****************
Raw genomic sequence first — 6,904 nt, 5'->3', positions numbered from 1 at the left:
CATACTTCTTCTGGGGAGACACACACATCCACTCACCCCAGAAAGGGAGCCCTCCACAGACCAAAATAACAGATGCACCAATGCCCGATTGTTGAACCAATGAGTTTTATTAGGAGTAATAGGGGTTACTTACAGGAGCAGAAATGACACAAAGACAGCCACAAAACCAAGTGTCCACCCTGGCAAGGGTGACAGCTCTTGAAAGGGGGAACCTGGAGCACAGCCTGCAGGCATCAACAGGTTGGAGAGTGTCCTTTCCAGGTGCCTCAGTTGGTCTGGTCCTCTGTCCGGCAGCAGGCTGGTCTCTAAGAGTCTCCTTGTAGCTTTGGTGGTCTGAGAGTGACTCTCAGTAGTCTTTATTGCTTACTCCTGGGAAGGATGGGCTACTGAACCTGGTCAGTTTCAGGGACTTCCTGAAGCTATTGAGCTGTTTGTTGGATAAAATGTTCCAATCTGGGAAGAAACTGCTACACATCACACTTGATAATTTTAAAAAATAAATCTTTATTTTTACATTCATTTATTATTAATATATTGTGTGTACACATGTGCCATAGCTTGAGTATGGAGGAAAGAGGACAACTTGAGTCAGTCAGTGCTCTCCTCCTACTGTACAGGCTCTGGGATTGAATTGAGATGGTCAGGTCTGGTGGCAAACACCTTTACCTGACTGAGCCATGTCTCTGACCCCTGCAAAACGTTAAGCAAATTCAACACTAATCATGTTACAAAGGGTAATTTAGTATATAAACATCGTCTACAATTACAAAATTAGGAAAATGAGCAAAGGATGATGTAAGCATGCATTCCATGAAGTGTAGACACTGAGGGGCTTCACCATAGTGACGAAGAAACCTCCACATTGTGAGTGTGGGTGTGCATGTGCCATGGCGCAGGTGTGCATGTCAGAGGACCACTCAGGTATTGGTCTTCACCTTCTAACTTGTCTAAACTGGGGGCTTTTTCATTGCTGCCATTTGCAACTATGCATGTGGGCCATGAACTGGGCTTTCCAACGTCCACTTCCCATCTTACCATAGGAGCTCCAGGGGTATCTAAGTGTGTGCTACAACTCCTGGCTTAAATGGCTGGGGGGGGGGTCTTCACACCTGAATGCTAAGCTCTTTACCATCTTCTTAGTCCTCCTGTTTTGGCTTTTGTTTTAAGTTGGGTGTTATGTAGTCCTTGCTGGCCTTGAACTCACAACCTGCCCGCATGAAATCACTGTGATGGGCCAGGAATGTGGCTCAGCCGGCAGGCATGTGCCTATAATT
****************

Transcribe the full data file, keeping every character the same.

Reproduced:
Raw genomic sequence first — 6,904 nt, 5'->3', positions numbered from 1 at the left:
CATACTTCTTCTGGGGAGACACACACATCCACTCACCCCAGAAAGGGAGCCCTCCACAGACCAAAATAACAGATGCACCAATGCCCGATTGTTGAACCAATGAGTTTTATTAGGAGTAATAGGGGTTACTTACAGGAGCAGAAATGACACAAAGACAGCCACAAAACCAAGTGTCCACCCTGGCAAGGGTGACAGCTCTTGAAAGGGGGAACCTGGAGCACAGCCTGCAGGCATCAACAGGTTGGAGAGTGTCCTTTCCAGGTGCCTCAGTTGGTCTGGTCCTCTGTCCGGCAGCAGGCTGGTCTCTAAGAGTCTCCTTGTAGCTTTGGTGGTCTGAGAGTGACTCTCAGTAGTCTTTATTGCTTACTCCTGGGAAGGATGGGCTACTGAACCTGGTCAGTTTCAGGGACTTCCTGAAGCTATTGAGCTGTTTGTTGGATAAAATGTTCCAATCTGGGAAGAAACTGCTACACATCACACTTGATAATTTTAAAAAATAAATCTTTATTTTTACATTCATTTATTATTAATATATTGTGTGTACACATGTGCCATAGCTTGAGTATGGAGGAAAGAGGACAACTTGAGTCAGTCAGTGCTCTCCTCCTACTGTACAGGCTCTGGGATTGAATTGAGATGGTCAGGTCTGGTGGCAAACACCTTTACCTGACTGAGCCATGTCTCTGACCCCTGCAAAACGTTAAGCAAATTCAACACTAATCATGTTACAAAGGGTAATTTAGTATATAAACATCGTCTACAATTACAAAATTAGGAAAATGAGCAAAGGATGATGTAAGCATGCATTCCATGAAGTGTAGACACTGAGGGGCTTCACCATAGTGACGAAGAAACCTCCACATTGTGAGTGTGGGTGTGCATGTGCCATGGCGCAGGTGTGCATGTCAGAGGACCACTCAGGTATTGGTCTTCACCTTCTAACTTGTCTAAACTGGGGGCTTTTTCATTGCTGCCATTTGCAACTATGCATGTGGGCCATGAACTGGGCTTTCCAACGTCCACTTCCCATCTTACCATAGGAGCTCCAGGGGTATCTAAGTGTGTGCTACAACTCCTGGCTTAAATGGCTGGGGGGGGGGTCTTCACACCTGAATGCTAAGCTCTTTACCATCTTCTTAGTCCTCCTGTTTTGGCTTTTGTTTTAAGTTGGGTGTTATGTAGTCCTTGCTGGCCTTGAACTCACAACCTGCCCGCATGAAATCACTGTGATGGGCCAGGAATGTGGCTCAGCCGGCAGGCATGTGCCTATAATT